Eastern European developers make games for Western “retail” gamers. Chinese game developers make highly tailored skinner boxes designed for maximal addiction to a broad of an audience as possible.

    Yeah, and that sucks. I’m already losing interest in “AAA” games. Are they starting to focus on more “high-budget,” single-player games at all? Any trends towards that? There must atleast be some smaller studios creating such content? I’d really like to buy some Chinese games in the future.

    @ blah blah:

    Just like Russia, and to an even greater extent, China has its own ecosystem and a huge market. South Korea especially is small in comparison.

    Also, were those two countries major exporters of popular culture back in the 50s and 60s (Japan) or in the 80s and even 90s (Korea)? Give China some more time to develop.

    And isn’t Korea’s gaming culture quite similar to that of China? I can’t think of any South Korean video games… oh, except one: Guild Wars (I have never actually played it though).

  11. What a shame.

  12. 1. I assume that Russia’s own, partially independent IT ecosystem soaks up a much larger share of the local programming talent than is the case in East-Central Europe, where the great bulk of the IT ecosystem is an extension of Silicon Valley.

    Well, one way or another, the talent is soaked and taken away from video games. Like half the people I know work for HP and VMware and SAP alone.
    HP especially employs a ludicrous amount of people here.

    I think those powerhouses like Poland and Czechia you mentioned are indeed powerhouses because they neither have their own IT giants like in Russia, nor are they oversaturated with Western companies outsourcing for cheap labor, like Bulgaria (the only thing of note coming out of here recently was Surviving Mars.)

  13. Pathfinder: Kingmaker, isometric fantasy rpg of the Baldur’s Gate variety, is currently in development by a Moscow based studio. It’s holding up very well to American AA games like Pillars of Eternity 2. They have Chris Avellone working on the project, the writer behind a lot of the classics in the genre, so there’s that.

  14. Sarcastically put, I can just see a video game centered around this chap:



    Contrary to what someone suggested, he had/has nowhere near the popularity of Skoropadsky, whether in the past or present. An exception being some of those with a decidedly pro-Hapsburg orientation.

    Another game could involve the advice of Andreas Umland, on how the Tatars are the indigenous (sic) people of Crimea, in conjunction with why pro-Russian sentiment in Crimea is a canard – despite conflicting realities as detailed here, along with a more complete historical accounting of the Crimean Tatars from what Umland (and some others) have stated:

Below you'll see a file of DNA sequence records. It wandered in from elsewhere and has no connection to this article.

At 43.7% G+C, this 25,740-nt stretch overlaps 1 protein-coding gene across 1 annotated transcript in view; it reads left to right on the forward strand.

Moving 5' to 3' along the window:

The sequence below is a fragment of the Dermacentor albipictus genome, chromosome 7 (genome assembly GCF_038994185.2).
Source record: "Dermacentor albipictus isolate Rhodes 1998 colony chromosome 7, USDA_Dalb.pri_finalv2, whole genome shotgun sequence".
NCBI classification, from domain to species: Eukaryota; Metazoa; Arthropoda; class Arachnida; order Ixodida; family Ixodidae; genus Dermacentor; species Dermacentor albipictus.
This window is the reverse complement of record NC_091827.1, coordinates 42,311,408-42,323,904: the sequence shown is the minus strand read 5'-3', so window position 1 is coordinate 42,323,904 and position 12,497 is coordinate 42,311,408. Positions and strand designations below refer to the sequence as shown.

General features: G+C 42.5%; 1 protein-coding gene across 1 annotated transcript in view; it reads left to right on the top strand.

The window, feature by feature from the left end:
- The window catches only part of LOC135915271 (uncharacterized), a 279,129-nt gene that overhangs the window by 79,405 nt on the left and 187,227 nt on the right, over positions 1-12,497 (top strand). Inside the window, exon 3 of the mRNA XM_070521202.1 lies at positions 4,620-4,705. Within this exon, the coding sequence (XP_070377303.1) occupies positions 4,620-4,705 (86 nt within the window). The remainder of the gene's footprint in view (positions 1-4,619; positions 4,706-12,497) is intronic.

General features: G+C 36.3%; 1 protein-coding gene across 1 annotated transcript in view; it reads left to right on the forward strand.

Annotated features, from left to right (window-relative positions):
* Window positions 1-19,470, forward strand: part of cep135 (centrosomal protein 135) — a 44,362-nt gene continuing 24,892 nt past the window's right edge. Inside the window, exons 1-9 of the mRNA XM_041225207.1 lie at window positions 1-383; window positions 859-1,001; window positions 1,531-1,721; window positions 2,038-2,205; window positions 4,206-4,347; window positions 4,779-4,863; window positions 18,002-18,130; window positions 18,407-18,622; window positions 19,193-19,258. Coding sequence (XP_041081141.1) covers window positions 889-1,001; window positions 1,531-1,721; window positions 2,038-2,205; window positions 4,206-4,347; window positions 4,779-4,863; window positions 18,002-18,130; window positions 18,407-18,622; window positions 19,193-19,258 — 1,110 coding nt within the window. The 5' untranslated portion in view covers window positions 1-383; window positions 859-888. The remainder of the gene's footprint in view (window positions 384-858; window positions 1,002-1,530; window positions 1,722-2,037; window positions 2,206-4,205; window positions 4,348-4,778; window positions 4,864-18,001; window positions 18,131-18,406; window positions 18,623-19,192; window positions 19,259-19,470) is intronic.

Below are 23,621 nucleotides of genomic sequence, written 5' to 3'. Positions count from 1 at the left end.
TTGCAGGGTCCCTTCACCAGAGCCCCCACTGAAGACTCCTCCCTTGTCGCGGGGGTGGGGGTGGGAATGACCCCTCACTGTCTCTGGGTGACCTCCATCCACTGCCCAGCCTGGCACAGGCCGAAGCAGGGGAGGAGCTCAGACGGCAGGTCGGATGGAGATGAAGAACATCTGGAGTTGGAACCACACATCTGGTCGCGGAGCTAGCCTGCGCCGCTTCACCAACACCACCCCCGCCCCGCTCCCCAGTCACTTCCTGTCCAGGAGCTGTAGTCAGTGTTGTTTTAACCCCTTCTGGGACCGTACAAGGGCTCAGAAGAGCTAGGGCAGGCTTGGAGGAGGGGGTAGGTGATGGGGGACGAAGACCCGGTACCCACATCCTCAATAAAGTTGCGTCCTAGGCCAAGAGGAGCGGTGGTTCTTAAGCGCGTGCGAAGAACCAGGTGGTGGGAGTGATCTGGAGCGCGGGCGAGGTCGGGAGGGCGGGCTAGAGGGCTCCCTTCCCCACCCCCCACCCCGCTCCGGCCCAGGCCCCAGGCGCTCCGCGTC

15. DestroyedByWOW says

    Video games are a tool of ZOG to destroy the white race. How many white boys who are “gamers” get girls? Virtually none, and the ones who do all have Asian GFs. That spells doom for white fertility, and thus the white race.

    Gaming is degenerate and evil. No healthy country would permit its boys and young men to castrate themselves the way video games do.

  16. Video games are a tool of ZOG to destroy the white race. How many white boys who are “gamers” get girls? Virtually none, and the ones who do all have Asian GFs. That spells doom for white fertility, and thus the white race.

    It is more likely that boys are gamers because they cannot get girls, if they cannot get a girl, raise families and do all the other things associated with that, then what are they expected to do with their free time?

    While I agree that jews are determined to end the white race, games were not a tool that jews used to achieve their goal (until very recently). The ending of traditional relationships already started decades ago ago with things like feminism and Hollywood propaganda.

  17. Mobile “gamers” are a lower life form than console peasants.

  18. Another German Reader says

    The Gaming industry is quite dependent on invidual persons.

    Rockstar Games (Grand Theft Auto): Dan Houser

    Crytek (Far Cry, Crysis, Son of Rome): Yerli brothers

    ID Software (Doom, Quake, Wolfenstein): John Carmack, Jon Romero

    Epic Games (Unreal; Fortnite): Cliff Blezinski

    Konami (Metal Gear Solid): Hideo Kojima

    Nintendo: Shigero Miyamoto

    Maybe we need to find out why Russia lack those specific guys. In the West and in Japan those guys were crucial in the beginning of those companies/franchises.

  19. Thanks, I suppose the ban on consoles explains a lot.